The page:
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A Fireside Chat About Securities Regulation: Recent Updates on the Definition of Accredited Investor

October 13, 2020

By: Howard A. Fischer and Allan Grauberd

Howard: We last chatted about the efforts of the SEC to modify the rules on accredited investors in February and March, right before the pandemic lockdown. [here]. The SEC published the  proposed rules on December 18, 2019 and then adopted final rules on August 25, 2020.  On October 9, 2020, the final rules were published in the Federal Register, and they become effective 60 days thereafter, or on December 8, 2020.

As SEC Chairman Jay Clayton said in a statement released on August 26, 2020 [here], “smaller and early stage businesses, [and] those in geographic areas with lower concentrations of accredited investors” otherwise lack access to “much needed seed and growth capital.” Purportedly, this was even more so with respect to minority and women owned businesses (whether or not that concern might be better addressed through the banking sector was not considered.)

Commissioner Hester Peirce described the new rules as a “ cautious expansion” Commissioner Peirce complained that the rule changes were too incremental, and that they unfairly infringe upon investors’ rights to “sustain the risk of loss of investment or fend for themselves” by prohibiting them from investing in the private markets where, supposedly, there are far greater opportunities for growth than in the public markets.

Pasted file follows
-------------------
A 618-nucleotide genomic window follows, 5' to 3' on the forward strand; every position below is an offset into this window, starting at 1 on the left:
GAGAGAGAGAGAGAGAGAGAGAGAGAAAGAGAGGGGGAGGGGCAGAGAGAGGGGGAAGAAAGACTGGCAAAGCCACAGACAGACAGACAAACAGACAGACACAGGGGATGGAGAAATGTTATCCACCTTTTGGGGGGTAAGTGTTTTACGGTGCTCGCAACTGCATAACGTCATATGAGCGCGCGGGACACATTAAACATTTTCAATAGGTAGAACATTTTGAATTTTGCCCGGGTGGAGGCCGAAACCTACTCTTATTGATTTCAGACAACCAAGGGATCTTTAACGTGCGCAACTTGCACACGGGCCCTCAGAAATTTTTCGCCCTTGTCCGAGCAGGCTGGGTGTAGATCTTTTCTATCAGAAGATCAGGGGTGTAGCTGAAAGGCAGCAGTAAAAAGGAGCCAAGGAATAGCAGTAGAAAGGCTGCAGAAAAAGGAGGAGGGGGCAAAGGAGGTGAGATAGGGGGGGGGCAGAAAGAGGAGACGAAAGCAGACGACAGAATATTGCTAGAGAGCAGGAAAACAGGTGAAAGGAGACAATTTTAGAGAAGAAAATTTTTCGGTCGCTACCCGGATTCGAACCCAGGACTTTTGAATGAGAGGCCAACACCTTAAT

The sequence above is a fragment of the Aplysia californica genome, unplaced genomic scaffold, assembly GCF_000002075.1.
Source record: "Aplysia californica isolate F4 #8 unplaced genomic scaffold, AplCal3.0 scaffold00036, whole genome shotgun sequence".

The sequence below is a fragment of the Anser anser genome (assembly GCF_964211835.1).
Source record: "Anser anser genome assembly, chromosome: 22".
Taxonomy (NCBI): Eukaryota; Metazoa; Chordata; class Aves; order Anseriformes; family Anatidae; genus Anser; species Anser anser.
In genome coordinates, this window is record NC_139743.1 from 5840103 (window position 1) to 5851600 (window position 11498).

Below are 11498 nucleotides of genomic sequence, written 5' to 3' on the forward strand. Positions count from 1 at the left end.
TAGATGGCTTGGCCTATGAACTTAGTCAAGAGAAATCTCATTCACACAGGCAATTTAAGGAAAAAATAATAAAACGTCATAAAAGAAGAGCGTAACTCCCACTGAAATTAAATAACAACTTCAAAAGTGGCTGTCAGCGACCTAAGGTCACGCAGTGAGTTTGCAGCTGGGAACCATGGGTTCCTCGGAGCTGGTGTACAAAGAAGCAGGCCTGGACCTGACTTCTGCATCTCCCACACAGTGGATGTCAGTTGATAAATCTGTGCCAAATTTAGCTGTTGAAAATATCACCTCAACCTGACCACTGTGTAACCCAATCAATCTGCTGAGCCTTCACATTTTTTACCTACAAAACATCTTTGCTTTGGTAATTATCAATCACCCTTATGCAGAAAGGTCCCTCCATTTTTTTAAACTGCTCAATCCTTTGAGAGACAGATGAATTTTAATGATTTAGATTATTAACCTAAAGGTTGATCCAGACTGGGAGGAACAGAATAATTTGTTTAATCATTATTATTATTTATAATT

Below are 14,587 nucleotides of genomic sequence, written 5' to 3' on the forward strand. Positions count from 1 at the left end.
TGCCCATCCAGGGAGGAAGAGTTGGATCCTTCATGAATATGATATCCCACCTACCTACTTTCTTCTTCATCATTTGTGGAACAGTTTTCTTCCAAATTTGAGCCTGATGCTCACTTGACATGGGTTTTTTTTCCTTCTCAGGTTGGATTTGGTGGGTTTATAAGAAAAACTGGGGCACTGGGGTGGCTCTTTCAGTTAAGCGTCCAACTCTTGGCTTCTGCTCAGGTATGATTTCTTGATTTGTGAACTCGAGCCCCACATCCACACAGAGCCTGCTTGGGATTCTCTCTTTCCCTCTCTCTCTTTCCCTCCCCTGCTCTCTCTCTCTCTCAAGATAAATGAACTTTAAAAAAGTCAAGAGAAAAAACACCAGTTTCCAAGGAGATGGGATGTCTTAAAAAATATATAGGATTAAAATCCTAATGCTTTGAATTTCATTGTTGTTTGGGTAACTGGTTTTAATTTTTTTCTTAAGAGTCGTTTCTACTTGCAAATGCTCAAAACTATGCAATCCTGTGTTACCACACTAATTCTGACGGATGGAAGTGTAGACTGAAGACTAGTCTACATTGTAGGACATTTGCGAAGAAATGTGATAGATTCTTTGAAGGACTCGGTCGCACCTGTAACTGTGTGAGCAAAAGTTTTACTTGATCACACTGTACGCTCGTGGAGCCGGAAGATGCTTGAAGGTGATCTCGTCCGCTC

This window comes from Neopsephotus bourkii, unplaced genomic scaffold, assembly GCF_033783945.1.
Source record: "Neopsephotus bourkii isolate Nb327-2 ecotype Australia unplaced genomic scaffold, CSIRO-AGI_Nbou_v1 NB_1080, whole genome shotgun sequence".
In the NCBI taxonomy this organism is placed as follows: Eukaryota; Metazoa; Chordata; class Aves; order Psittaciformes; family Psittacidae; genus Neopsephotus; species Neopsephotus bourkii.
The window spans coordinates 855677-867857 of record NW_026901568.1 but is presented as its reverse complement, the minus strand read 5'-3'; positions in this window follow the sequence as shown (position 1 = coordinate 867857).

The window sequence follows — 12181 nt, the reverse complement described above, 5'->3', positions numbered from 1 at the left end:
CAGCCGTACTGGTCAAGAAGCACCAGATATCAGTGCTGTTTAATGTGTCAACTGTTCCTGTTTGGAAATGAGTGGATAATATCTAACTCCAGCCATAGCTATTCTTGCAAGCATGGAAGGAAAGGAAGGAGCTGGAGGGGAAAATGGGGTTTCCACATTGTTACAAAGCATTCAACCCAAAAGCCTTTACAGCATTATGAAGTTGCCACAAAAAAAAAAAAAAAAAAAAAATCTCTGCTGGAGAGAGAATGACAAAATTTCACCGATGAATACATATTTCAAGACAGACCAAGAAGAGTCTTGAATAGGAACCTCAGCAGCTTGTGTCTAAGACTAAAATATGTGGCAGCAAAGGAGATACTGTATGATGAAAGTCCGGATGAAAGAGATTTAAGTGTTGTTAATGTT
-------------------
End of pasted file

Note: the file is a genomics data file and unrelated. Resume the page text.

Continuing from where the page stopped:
Coming from the other side of the political divide, Commissioners Allison Lee and Caroline Crenshaw criticized the proposed rules as exposing investors to unjustifiable risk – including senior citizens. Their criticism hinges on the failure to raise the wealth and income thresholds. Commissioners Lee and Crenshaw also argued that private markets are far riskier than the other Commissioners admit.

Allan, is Commissioner Peirce correct? Are Commissioners Lee and Crenshaw right?

What do the final rules accomplish? What do they change? And what proposed changes did not make it into the final rules?

Allan: What the final rules accomplish is to expand the categories of accredited investors to both new categories of natural persons and new categories of entities. While not as broad as some expected, they are a significant expansion from the manner in which the prior rules considered the issue of accreditation.

Howard: We talked previously about the focus that the prior rules placed on economic status as a proxy for investor sophistication. The prior rules established income and assets as the standard for determining whether or not an investor was sophisticated enough for presumably more complex and risky investments. As we’ve discussed, that framework came under criticism from, among others, Commissioner Hester Peirce, for being unfair to those outside major metropolitan areas, who had lower income and asset levels. And as we discussed before, the mere fact that a dentist, for example, has a high net worth and income, doesn’t mean she can analyze more esoteric investment opportunities. As a former SEC prosecutor, I prosecuted many cases where the victims were high income and high net worth individuals. Their business acumen in one field did not provide them with the necessary expertise to properly evaluate complex or risky investments. Clearly, the SEC agrees with me that income and wealth alone are not sufficient indicators of investor acumen. What have they done?